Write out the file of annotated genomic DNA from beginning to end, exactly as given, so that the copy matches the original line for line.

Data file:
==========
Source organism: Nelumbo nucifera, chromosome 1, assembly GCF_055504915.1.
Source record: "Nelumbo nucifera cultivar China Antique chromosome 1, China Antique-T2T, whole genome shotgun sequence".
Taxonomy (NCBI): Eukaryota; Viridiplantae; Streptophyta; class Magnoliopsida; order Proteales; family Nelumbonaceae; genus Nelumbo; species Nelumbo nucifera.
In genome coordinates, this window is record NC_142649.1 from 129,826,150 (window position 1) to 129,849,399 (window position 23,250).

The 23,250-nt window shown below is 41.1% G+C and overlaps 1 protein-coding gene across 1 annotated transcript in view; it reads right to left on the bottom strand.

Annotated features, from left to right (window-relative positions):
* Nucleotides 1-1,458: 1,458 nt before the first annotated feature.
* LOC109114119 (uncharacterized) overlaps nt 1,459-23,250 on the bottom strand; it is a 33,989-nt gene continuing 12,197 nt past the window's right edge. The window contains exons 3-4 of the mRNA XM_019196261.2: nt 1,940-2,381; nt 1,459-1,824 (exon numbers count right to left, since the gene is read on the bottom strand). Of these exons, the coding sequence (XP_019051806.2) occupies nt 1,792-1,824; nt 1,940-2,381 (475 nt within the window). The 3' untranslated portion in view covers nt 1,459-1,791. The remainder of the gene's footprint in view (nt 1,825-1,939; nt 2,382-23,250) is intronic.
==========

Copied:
Source organism: Nelumbo nucifera, chromosome 1, assembly GCF_055504915.1.
Source record: "Nelumbo nucifera cultivar China Antique chromosome 1, China Antique-T2T, whole genome shotgun sequence".
Taxonomy (NCBI): Eukaryota; Viridiplantae; Streptophyta; class Magnoliopsida; order Proteales; family Nelumbonaceae; genus Nelumbo; species Nelumbo nucifera.
In genome coordinates, this window is record NC_142649.1 from 129,826,150 (window position 1) to 129,849,399 (window position 23,250).

The 23,250-nt window shown below is 41.1% G+C and overlaps 1 protein-coding gene across 1 annotated transcript in view; it reads right to left on the bottom strand.

Annotated features, from left to right (window-relative positions):
* Nucleotides 1-1,458: 1,458 nt before the first annotated feature.
* LOC109114119 (uncharacterized) overlaps nt 1,459-23,250 on the bottom strand; it is a 33,989-nt gene continuing 12,197 nt past the window's right edge. The window contains exons 3-4 of the mRNA XM_019196261.2: nt 1,940-2,381; nt 1,459-1,824 (exon numbers count right to left, since the gene is read on the bottom strand). Of these exons, the coding sequence (XP_019051806.2) occupies nt 1,792-1,824; nt 1,940-2,381 (475 nt within the window). The 3' untranslated portion in view covers nt 1,459-1,791. The remainder of the gene's footprint in view (nt 1,825-1,939; nt 2,382-23,250) is intronic.